According to Article 109 of the Constitution, a money bill is deemed to have been passed by both the Houses even if it is passed only in the Lok Sabha. Rajya Sabha’s approval is not necessary although it can recommend amendments to a money bill. But these recommendations have to be agreed by the Lok Sabha to become effective. The Rajya Sabha has to return a money Bill within 14 days after receiving it from Lok Sabha, failing which the Bill is considered passed by the Upper House.
This means that the Opposition will be unable to force any amendments to the proposed legislation. It will be the first step towards making the Rajya Sabha redundant in the days to come, colourable exercise of power, wherein under guise of power conferred for a particular purpose, the legislature seeks to achieve another purpose, for which it is otherwise not competent to legislate on. The Rajya Sabha and the Lok Sabha are two equal wheels of the same chariot of Indian democracy, if one of the wheel does not run, it will hamper democracy.
The purpose of this Bill is to totally neglect the system of checks and balances in legislative business. It has been fraudulently introduced as a money bill in the Lok Sabha to ensure that the Rajya Sabha, where the BJP does not enjoy a majority, does not send it to a multi-party standing committee for closer examination. The practice of getting a “certificate” from the Speaker of the Lok Sabha cannot become the blatant methodology of bypassing the Upper House. The Aadhar Bill should move to the Rajya Sabha and a deliberate discussion is a prerequisite as it has impacted the lives of citizens. Since it is “Council of States” and in actual it is the states who are to implement the Bill at the local levels, thereby making the states’ views necessary. Thus, it is not in the spirit of cooperative federalism to not consider the frame of reference of the Upper House because when fundamental rights of citizens may potentially be violated by a legislation, parliamentary procedures cannot be reduced to farce.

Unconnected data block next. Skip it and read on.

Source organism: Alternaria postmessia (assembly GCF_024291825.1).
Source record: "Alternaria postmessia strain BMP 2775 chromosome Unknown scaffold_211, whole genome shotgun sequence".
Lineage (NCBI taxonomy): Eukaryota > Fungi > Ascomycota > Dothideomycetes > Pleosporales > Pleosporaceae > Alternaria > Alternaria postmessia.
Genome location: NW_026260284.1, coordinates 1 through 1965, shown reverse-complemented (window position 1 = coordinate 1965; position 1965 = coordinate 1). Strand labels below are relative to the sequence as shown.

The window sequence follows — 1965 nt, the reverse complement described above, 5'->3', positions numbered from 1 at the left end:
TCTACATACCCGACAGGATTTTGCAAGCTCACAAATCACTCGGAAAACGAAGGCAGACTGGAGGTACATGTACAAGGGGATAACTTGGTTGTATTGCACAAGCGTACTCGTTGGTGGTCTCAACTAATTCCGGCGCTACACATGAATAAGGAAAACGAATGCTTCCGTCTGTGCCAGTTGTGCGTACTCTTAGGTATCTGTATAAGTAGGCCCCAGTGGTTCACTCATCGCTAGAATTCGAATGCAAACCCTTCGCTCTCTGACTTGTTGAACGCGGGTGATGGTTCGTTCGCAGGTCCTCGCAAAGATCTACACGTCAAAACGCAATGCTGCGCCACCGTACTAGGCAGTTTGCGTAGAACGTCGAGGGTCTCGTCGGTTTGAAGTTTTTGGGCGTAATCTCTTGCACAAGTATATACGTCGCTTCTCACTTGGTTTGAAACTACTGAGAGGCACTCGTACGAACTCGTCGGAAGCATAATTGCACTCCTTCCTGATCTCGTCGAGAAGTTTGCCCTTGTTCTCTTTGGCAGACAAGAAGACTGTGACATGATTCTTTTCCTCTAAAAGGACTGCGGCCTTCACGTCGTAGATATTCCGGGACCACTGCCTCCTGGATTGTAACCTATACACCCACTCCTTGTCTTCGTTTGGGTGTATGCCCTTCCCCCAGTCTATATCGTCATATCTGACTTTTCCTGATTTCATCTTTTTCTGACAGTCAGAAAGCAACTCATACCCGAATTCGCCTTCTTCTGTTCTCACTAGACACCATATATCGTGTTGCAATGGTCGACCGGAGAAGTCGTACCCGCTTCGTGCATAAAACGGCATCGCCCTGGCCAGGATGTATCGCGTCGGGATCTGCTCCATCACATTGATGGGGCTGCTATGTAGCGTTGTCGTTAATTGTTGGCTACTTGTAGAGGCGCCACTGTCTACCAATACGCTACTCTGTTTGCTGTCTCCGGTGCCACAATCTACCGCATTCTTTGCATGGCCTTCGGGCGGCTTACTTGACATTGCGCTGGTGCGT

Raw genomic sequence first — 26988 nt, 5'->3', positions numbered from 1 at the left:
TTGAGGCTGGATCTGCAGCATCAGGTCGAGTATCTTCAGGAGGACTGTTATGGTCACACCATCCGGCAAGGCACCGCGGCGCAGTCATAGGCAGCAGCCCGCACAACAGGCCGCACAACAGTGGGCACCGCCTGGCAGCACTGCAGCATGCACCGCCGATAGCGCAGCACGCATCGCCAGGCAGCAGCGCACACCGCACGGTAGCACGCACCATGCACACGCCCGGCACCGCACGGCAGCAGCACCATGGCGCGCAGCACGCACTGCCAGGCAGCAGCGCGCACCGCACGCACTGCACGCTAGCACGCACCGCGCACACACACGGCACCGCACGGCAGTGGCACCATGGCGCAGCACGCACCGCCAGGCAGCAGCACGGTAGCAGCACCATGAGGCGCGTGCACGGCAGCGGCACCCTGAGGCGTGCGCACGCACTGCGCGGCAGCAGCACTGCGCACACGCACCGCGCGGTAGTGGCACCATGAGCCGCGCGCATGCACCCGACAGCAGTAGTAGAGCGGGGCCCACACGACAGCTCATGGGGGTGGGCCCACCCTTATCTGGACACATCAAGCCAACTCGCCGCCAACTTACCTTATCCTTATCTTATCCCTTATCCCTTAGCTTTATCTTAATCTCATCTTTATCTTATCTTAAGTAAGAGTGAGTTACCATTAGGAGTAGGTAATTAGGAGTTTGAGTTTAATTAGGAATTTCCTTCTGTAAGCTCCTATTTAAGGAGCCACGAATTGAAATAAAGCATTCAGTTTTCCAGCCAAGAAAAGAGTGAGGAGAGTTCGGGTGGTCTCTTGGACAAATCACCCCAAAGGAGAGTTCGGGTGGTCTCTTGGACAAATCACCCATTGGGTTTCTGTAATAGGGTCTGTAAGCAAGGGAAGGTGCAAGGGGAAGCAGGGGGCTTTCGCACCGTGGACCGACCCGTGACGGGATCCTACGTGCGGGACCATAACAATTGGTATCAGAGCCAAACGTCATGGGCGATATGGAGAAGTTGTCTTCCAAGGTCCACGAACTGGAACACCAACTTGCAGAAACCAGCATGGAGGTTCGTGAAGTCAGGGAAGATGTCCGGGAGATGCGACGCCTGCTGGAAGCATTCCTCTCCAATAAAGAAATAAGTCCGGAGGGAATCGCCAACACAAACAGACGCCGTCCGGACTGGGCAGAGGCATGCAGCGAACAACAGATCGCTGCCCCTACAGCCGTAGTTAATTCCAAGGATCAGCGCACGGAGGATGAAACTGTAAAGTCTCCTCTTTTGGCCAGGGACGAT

Whenever any bill goes through a Select Committee, it comes out as a better version. But because it is introduced as a money bill, the possibility to send it to a Select Committee is lowered. It also won’t be subjected to any joint parliamentary committees ( under Article 108 of the Constitution), to which contentious legislations are often referred for greater scrutiny. This amounts to undermining the constructive criticism of government policies. In future, this could cause a dangerous precedent to be laid. It will be against the spirit of co-operation between ruling party and opposition party. It can be contemplated as the autocracy of the Government as they are in a majority in Lok Sabha and thus dubbing it as a money bill will empower them to pass it easily. Hence, it should not be introduced in a haste as a money bill.
There are several instances of previous legislations, brought in through the normal process, that also draw from the same Consolidated Fund of India. There is no point in treating this Bill differently. For instance, President’s (Emoluments and) Pension Act. This bill has provisions that money has to be taken out of the Consolidated Fund to pay salary to the President but there is nothing in this bill as per the provisions of Article 110.
An impression of supremacy of Lok Sabha over Rajya Sabha should not be given when it comes to important legislations. It will set a bad precedent for the future governments to bring accounts of past events to legitimize their actions, which may not be in the interest of democracy and parliamentary system of our country. The Speaker has a specific responsibility to prevent misuse of the clause which gives her the clincher in such matters in the interests of democracy and parliamentary system of India. Hence, Aadhar Bill should also be passed as an ordinary bill and a fair chance for elaborate discussion should be given to both the Houses of the Legislature.